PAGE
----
It’s been nine months now since we officially re-opened our new, much larger store and there are still many lessons we learned during the process that are valuable today.

In the initial stages of the building we closed off part of the store, which meant a lot less space, so we had to make s decisions about the range we stocked. But the first surprise was that when we reduced the sales space by 20%, it had no effect at all on sales. Even when we reduced the space by a further 40% later on our sales only dropped by 20%. In other words, cutting down the space by 60% only led to a 20% loss in sales.

So the first lesson we learned was that we were probably over-ranged. As a business we get rid of slow-moving lines all the time, but it is only when you do a major exercise like this you realise just how much dead wood there can be.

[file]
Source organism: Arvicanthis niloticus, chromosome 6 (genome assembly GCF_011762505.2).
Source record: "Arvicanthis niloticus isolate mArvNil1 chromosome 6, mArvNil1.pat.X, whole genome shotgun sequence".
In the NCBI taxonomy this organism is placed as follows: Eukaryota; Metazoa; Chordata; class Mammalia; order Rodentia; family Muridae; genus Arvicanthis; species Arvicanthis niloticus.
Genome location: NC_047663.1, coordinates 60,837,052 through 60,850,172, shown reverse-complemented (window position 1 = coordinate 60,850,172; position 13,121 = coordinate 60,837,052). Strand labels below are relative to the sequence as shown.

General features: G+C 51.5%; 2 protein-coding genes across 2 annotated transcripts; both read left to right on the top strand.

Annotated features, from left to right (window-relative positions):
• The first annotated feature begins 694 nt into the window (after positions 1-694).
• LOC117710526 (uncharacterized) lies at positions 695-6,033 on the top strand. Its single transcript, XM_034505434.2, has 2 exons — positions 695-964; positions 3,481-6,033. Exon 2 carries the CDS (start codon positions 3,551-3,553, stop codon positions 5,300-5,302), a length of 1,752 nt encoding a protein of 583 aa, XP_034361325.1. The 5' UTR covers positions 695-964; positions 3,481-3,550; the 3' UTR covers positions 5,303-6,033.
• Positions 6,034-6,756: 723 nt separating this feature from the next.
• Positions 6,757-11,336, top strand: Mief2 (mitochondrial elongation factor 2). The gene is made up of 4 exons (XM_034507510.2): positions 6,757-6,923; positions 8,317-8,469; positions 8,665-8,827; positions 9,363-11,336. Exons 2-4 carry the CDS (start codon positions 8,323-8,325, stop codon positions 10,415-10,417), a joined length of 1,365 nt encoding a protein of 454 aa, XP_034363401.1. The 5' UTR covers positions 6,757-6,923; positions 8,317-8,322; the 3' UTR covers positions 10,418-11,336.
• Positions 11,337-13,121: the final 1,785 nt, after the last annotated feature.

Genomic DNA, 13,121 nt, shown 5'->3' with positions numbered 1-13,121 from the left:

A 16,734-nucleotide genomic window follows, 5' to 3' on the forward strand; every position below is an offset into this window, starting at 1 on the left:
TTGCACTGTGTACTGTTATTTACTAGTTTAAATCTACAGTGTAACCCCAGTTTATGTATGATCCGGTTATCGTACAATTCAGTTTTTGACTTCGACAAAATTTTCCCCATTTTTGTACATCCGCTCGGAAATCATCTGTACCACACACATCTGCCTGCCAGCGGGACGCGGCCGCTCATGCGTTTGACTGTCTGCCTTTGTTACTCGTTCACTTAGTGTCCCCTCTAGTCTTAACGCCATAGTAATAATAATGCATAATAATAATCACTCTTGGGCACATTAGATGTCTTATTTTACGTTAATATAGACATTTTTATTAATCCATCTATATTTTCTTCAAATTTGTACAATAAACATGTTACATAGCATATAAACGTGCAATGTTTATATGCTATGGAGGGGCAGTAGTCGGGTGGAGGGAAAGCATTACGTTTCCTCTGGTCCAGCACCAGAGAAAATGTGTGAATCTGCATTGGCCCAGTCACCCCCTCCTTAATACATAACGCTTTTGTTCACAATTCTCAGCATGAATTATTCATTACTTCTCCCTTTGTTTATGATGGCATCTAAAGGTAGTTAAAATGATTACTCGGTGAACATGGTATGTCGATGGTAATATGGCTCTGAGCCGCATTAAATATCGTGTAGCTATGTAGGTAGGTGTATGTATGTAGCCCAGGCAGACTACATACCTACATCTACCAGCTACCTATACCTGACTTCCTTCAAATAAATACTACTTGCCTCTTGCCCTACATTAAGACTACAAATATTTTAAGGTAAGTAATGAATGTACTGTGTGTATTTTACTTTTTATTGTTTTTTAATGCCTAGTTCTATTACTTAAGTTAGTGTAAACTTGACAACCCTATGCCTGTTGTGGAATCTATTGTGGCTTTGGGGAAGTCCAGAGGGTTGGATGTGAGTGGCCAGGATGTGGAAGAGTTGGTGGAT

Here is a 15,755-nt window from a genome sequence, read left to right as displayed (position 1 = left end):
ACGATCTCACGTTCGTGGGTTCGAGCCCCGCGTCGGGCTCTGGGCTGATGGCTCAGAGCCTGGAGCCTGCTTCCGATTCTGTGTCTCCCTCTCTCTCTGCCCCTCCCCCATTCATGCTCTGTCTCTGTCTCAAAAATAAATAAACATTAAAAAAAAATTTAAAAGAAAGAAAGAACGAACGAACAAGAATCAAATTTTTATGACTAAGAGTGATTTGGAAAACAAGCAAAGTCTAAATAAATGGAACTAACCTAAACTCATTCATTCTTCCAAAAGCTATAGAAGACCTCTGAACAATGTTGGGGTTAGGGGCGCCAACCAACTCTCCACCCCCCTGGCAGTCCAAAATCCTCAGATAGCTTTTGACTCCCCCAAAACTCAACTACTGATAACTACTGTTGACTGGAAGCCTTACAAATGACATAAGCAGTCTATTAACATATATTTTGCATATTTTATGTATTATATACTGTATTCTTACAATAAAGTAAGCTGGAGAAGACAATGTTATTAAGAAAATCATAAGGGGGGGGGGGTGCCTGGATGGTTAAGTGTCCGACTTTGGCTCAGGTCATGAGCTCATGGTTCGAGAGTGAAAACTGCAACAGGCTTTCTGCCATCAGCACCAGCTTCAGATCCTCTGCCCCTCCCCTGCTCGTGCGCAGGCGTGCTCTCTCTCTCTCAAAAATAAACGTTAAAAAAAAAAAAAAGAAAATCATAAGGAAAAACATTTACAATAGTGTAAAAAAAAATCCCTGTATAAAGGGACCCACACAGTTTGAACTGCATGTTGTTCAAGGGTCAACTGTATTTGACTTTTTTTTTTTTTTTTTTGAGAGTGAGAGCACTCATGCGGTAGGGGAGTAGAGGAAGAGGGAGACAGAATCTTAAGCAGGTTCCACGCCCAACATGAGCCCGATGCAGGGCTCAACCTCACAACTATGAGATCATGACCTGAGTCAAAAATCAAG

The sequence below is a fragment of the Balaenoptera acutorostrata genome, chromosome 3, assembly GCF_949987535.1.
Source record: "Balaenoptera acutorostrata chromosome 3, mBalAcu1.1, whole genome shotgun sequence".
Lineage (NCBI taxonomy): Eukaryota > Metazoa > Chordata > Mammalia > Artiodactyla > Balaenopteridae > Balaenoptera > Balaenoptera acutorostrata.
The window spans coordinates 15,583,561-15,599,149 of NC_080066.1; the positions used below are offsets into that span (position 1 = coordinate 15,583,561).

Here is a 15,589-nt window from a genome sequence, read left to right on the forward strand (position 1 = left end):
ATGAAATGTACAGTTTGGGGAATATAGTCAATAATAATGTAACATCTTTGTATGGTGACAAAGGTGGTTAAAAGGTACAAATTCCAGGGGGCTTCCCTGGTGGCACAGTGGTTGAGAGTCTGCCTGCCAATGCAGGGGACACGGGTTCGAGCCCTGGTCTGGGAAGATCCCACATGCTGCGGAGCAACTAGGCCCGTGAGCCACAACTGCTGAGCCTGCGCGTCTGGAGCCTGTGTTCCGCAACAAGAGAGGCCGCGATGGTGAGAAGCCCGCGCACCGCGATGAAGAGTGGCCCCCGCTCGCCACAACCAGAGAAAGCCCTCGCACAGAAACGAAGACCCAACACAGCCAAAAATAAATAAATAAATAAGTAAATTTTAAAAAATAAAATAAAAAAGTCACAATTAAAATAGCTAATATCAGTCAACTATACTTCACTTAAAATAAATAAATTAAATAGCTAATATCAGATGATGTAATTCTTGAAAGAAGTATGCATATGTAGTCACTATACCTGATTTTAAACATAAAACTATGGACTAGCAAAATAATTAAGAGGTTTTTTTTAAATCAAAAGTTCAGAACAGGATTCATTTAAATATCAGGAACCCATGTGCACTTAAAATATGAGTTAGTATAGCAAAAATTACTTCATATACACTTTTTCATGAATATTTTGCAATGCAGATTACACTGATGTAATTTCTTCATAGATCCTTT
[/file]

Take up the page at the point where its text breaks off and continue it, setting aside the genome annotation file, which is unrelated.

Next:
The key question, though, is where do we kill the range? Like many retailers we work on the ABC principle, whereby A is the core range, then if we have more room we stock the B lines, and then add the C lines if we have 3m or more to work with.

We tried to approach planning our new store scientifically, and in our case Musgrave had a view on how much space we should have for chilled products, BWS and so on for a given size store. We recognise that it’s not an exact science, but some data is obviously useful, and we could see that some categories had far too much space for the sales they were generating, so we cut it back.

Our alcohol range was definitely over-ranged in the old store and had bottles gathering dust. Our new range has more facings for the key brands, and is easier to navigate - and we haven’t had a reduction in sales at all.

Our old tobacco gantry was 2m and we’ve got a 1.75m one in the new store. We also cut back on the space given to the core confectionery range, and news & magazines.

As a store, we are 20-30% up and sales growth is coming from other categories, particularly the ones we invested in heavily like fresh and chilled and food to go. So it just goes to show you can never rest on your laurels, you always have to be looking for the next thing, and be aware of the changes that are happening with what customers want. And sometimes, less is certainly more.